Phlebotomy is the procedure of using a needle to take blood from a vein. It is also known as blood draw, venipuncture,and blood sampling.
During the procedure, specialized phlebotomists collect blood specimens in blood collection tubes, using disposable needles and syringes. The amount of collected blood depends on the type of the diagnostic test.
Venous blood sampling is an important tool for laboratory testing and a necessary step to diagnose many medical conditions.
The phlebotomy procedure is quite simple and is completed within a few minutes. The patient sits on the blood drawing chair and places his hand on the armrest.
The phlebotomist applies a tourniquet in the middle of the patient’s arm and selects the appropriate vein by palpation. Then, he prepares the venipuncture area to ensure aseptic blood sampling.
During the venipuncture procedure, a sterile needle is inserted into the patient’s vein from the inside surface of his elbow.
After taking the sample, the phlebotomist loosens the tourniquet and places a dry cotton ball on the venipuncture site. With gentle movements, he removes the needle and immediately applies constant pressure on the spot for one or more minutes.
The patient stays in the room for a few more minutes to make sure that he feels well. When he is confident that he feels alright, he leaves the diagnostic center.
PLUS diagnostic center has a well-trained and experienced staff in pediatric and neonatal blood sampling.
The collection of blood is done quickly and painlessly with the use of the appropriate tools. In particular, our phlebotomists use the Vein Viewer Flex device to easily locate the optimal vein puncture site for perfect blood sampling from the first puncture.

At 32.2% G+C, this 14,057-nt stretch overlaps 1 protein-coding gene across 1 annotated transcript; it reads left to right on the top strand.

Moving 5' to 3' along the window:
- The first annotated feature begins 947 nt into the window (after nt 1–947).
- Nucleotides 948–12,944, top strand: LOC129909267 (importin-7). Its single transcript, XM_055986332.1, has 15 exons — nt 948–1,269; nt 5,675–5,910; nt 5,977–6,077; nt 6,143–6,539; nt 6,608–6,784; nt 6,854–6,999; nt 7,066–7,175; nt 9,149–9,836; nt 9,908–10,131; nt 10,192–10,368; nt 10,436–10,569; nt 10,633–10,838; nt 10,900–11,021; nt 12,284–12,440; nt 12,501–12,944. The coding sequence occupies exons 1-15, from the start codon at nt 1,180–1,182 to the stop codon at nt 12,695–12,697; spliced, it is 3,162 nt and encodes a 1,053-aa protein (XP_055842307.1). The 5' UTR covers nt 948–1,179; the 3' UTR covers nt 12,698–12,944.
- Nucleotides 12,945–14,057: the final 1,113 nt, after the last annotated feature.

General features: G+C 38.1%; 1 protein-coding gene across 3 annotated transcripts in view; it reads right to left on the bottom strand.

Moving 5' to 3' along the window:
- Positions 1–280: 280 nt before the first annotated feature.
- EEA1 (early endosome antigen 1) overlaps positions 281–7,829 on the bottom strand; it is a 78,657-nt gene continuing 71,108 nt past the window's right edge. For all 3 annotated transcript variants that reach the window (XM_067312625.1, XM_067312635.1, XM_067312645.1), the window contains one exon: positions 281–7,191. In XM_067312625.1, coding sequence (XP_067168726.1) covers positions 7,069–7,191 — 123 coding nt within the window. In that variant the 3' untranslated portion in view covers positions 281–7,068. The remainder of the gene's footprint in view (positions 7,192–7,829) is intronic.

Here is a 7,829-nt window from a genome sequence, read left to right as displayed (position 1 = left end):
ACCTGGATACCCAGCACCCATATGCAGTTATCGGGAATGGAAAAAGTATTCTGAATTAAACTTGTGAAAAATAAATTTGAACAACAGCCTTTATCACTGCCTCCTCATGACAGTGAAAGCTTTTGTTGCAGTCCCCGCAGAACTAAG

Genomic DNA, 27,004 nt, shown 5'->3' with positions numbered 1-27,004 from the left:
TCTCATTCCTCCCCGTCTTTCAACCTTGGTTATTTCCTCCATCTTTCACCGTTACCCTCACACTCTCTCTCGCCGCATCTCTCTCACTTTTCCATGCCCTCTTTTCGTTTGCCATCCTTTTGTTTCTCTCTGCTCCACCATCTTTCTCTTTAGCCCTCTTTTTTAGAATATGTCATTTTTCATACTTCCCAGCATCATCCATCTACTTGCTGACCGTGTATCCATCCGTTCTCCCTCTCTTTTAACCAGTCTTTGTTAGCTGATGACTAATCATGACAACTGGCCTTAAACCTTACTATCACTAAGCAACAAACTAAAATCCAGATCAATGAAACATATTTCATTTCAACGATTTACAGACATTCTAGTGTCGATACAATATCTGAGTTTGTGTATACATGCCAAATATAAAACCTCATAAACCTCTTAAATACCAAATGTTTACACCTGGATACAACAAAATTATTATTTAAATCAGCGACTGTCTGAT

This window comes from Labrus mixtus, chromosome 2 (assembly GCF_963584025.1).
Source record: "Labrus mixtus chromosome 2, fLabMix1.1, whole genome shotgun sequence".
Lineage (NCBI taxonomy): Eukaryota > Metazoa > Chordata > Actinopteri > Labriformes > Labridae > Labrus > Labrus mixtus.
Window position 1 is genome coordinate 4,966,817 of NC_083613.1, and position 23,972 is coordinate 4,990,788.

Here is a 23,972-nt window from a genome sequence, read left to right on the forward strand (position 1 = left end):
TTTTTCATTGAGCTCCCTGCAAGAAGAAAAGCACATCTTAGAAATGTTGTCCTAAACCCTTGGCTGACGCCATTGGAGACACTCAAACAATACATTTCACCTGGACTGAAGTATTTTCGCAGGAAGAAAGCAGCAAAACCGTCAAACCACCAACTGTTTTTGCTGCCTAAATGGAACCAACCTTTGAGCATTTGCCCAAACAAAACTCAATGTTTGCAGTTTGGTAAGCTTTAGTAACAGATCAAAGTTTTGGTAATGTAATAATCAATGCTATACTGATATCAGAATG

Our goal is to make the procedure as enjoyable and stress-free as possible for our little friends and their parents.
Using modern venipuncture methods, PLUS diagnostic center collects blood from neonates, children and adults for a wide range of diagnostic services.
Blood collection by experienced and fully trained phlebotomists.
Small syringe needles and innovative devices for painless blood sampling.
High-precision analyzers for reliable results.
Flexible delivery of test results at the shortest possible time.
Food intake may affect the results of some diagnostic tests. The type of the diagnostic test will determine how many hours before the blood draw you need to fast and whether you should follow any special dietary requirements.
Usually, biochemical tests require an 8-12 hour fasting. You are also advised to avoid consuming fatty meals or alcohol 24 hours before the blood draw.
You may contact our front desk with any questions regarding your preparation before a blood test.
You can drink plain water before a blood test unless your treating physician recommends otherwise. In fact, water consumption is recommended before blood sampling, so that the veins are more prominent.
The answer to that question depends on many parameters that your doctor knows best.
Some medications can affect the metabolism of some substances or the reaction of the analysis. The same applies to dietary supplements or vitamins.
If possible, it is best to avoid taking medication before blood sampling. However, your treating physician is the one who knows your medical history and can advise you on changes in your medication planning.
Phlebotomy during afternoon hours is possible. However, morning blood collection is preferable for most blood tests, especially when fasting is required.
Furthermore, the results of a morning blood sampling are considered more accurate for most measurements. For example, blood iron levels fall by 30% -50% in the afternoon, so morning blood sampling is preferred for Fe measurements.
Smoking can affect the results of blood tests. For this reason, it is preferable to avoid smoking before blood sampling. In fact, in chronic smokers, there is an increase in red blood cells, white blood cells, hemoglobin, and hematocrit.
Blood sampling during menstruation should be avoided. Due to blood loss, the risk of fainting increases. In addition, a few days before and during menstruation, the levels of iron (Fe) in the blood drop. So for more accurate results, especially for a general check-up, you should better wait until the end of your menstruation.